Huge task for a huge shredder
How Manfred Neuhauser uses his new BA 725
St. Pantaleon, Austria. With its 255 km of length, the Salzach is the longest tributary of the River Inn in Austria and Germany. As one of the largest Alpine rivers, it drains the eastern High Tauern mountains northwards. The river has its source in the Kitzbühler Alps to the west of Salzburg and joins the River Inn coming from the west in the Überackern basin.
The Salzach forms the boundary between Austria and Germany along a length of 59 km. This is also the case in St. Pantaleon, a parish with around 3000 residents in the Braunau district of Upper Austria on the Inn. One of these residents is Manfred Neuhauser. In this idyllic village the 47-year-old runs a specialist recycling company which has been certified in Austria and Germany since 2002. The central focus of his business is treatment of wastes rich in plastics to make alternative fuels for the cement industry. The Neuhauser GmbH produces around 35,000 t of these alternative fuels every year.
Manfred Neuhauser also offers a lot more, and that is due to the boundary river. As an Alpine river, the Salzach has to deal with huge quantities of water during unfavourable weather and long-lasting rain. In the time between June and September, this regularly leads to flooding. In figures: On 12th August 2002 the average flow rate in the Salzach in the city area of Salzburg Salzburg was 2300 m3 per second. During these flooding phases the Salzach carries a lot of driftwood which Manfred Neuhauser fishes out of the Salzach and the Inn, processes it and then sells most of it to the Timelkam power station for fuel. There are a lot of sawmills along the Salzach whose wood is simply washed away during floods.
Neuhauser can remember that one year with a lot of flooding he processed around 90,000 m3 of driftwood. This sometimes includes extremely large trunks. "I need a robust, mobile shredder for this task - one which doesn't just give up the ghost in three years" said the businessman, which was the reason he decided to buy a triple-axle JENZ biomass processor, the BA 725. "It is a very flexible machine which is suitable both for processing driftwood and also shredding conventional garden cuttings. We are extremely happy with the whole workmanship and operation" says Mr Neuhauser. The BA 725 is the second machine from JENZ. Its predecessor also provided excellent service to Mr Neuhauser. "When it floods, the Salzach doesn't just carry a lot of driftwood. Root wood and all sorts of other waste is there as well. We have never had to change a rotor just because of impurities, which says an awful lot about the quality of JENZ machines" says Mr. Neuhauser. The Austrian businessman operated the predecessor to his new BA 725 for six years. Before JENZ delivered the new machine to Austria, the company presented the BA 725 at the world's leading trade fair for water, waste water, waste and raw material commodities, the IFAT, in Munich in May 2014. The JENZ BA 725 is also used for contract chipping at several composting plants in addition to the processing of driftwood.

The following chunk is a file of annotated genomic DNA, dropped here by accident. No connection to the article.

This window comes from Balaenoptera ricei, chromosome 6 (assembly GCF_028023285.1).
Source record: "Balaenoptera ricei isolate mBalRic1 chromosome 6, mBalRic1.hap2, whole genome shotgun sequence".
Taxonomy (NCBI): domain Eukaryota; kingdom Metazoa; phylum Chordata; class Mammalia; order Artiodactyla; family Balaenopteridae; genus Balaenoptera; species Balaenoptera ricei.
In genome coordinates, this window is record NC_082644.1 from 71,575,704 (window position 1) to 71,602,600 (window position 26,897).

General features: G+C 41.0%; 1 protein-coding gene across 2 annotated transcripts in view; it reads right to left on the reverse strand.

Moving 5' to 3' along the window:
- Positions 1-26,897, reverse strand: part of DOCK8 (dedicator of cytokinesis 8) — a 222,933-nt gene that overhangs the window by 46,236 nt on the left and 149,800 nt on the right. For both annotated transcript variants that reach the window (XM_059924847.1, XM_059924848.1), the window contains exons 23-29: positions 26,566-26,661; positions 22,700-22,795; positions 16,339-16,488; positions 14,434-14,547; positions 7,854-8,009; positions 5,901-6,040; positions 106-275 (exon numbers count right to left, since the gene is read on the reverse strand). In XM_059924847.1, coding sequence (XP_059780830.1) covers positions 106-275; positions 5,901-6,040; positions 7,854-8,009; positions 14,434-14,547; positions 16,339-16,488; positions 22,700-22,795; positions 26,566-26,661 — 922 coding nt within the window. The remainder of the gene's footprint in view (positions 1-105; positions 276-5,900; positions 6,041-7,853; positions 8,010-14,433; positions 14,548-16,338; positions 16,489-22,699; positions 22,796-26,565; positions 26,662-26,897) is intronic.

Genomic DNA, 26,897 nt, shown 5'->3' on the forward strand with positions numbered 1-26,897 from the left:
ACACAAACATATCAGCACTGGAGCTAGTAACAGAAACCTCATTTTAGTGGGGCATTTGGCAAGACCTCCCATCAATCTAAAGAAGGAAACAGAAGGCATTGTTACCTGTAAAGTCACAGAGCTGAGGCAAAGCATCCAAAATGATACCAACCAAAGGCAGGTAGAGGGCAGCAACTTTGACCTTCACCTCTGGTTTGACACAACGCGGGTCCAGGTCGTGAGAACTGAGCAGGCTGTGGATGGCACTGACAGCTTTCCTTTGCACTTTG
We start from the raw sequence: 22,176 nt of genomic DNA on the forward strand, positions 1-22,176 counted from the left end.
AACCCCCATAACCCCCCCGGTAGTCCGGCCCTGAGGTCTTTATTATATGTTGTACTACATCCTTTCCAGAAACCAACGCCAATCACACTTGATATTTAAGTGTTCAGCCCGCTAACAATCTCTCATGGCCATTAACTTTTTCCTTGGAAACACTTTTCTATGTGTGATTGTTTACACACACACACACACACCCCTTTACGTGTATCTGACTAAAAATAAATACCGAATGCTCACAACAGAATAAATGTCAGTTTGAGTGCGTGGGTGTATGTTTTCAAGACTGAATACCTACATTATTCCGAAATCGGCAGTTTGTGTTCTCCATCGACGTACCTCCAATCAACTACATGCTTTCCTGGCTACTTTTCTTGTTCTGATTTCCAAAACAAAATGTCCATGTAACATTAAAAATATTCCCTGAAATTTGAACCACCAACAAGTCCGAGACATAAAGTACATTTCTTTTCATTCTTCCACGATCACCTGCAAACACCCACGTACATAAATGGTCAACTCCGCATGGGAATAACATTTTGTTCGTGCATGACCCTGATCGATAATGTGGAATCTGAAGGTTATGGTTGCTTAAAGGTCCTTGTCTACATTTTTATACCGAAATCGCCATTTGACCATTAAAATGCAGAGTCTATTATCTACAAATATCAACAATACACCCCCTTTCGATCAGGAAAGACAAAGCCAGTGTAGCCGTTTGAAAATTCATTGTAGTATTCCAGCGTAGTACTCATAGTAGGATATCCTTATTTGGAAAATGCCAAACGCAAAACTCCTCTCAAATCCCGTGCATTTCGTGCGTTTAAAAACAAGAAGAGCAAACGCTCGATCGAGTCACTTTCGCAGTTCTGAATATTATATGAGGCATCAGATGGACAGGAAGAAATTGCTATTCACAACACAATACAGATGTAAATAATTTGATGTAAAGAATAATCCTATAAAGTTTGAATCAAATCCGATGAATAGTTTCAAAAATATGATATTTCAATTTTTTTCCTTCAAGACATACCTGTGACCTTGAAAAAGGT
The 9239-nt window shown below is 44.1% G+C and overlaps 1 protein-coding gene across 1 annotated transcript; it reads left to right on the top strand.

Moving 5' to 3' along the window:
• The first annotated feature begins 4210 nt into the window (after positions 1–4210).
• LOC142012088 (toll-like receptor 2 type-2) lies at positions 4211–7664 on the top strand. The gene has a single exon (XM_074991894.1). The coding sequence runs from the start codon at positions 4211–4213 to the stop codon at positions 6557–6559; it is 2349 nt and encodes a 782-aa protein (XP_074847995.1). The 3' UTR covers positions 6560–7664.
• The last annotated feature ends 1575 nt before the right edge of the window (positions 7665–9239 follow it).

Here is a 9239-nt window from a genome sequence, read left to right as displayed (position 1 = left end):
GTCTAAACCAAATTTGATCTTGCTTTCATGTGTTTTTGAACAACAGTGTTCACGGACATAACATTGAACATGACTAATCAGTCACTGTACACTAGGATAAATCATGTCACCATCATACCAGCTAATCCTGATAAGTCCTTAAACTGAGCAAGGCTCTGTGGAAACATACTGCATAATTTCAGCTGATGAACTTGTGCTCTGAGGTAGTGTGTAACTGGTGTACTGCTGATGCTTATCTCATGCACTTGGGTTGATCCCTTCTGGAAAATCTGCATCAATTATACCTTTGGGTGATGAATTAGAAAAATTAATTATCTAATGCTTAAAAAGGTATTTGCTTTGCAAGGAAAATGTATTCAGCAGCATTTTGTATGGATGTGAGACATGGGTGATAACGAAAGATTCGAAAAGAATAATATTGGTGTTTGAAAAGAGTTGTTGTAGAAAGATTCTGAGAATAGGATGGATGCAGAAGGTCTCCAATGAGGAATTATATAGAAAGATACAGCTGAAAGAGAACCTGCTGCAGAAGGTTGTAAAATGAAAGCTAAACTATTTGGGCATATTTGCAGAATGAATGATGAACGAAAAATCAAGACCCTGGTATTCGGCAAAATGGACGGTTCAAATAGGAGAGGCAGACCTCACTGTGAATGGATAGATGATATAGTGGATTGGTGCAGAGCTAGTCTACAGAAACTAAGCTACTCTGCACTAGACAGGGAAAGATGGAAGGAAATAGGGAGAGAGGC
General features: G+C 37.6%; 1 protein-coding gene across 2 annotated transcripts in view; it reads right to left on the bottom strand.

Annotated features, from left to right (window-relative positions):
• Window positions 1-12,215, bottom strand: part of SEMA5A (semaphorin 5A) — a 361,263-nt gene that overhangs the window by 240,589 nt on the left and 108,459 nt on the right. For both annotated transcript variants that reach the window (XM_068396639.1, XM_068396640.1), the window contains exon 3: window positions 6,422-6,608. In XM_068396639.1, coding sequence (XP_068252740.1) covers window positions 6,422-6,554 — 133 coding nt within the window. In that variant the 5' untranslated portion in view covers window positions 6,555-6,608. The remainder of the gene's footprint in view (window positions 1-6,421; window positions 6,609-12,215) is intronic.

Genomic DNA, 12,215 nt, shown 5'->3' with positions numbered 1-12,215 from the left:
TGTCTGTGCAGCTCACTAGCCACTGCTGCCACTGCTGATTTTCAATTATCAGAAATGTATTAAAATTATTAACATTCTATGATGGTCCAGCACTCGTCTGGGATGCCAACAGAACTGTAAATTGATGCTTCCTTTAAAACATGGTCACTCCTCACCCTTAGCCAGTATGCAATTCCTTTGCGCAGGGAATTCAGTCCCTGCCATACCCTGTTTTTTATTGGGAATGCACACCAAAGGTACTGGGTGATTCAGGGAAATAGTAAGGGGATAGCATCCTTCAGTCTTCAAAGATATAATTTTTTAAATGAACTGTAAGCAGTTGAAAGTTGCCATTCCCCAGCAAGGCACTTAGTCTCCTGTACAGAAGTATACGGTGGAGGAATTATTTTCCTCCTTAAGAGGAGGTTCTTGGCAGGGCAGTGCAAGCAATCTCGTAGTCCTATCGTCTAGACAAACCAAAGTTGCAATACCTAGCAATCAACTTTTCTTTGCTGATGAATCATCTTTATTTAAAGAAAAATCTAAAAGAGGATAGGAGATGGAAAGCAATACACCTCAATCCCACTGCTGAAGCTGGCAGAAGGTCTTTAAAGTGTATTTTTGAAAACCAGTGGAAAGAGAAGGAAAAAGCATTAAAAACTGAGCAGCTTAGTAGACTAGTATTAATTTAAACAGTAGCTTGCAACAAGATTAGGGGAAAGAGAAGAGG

Manfred Neuhauser started in the company in 1989, and before that he worked for an energy supplier. His father had founded the company in 1949 as a regional waste disposal set up, and also operated a farm. 25 years ago the trained fitter, who also further educated himself with a correspondence course as a waste disposal and environmental specialist, joined the company. Manfred Neuhauser extended the company little by little, and now employs 36 staff. The core area is the West of Upper Austria, the district of Braunau and the city of Salzburg. Further business segments are old paper collection, transport, problem material collection, container services and the operation of a takeover location for paper and plastic packaging.
Mr Neuhauser was born in Ostermiething, a neighbouring village of St. Pantaleon, in 1966 and lives right opposite the company premises. "I haven't moved very far" jokes the Austrian, who only has to cross the road to reach his place of work. The company offspring is already in the starting blocks. His 27-year-old daughter studied pharmaceutical biotechnology, is working in the company, and is currently studying resource management in parallel. His 19-year-old daughter will be studying Economics in Vienna after she has taken her A-levels, and has also shown interest in the work.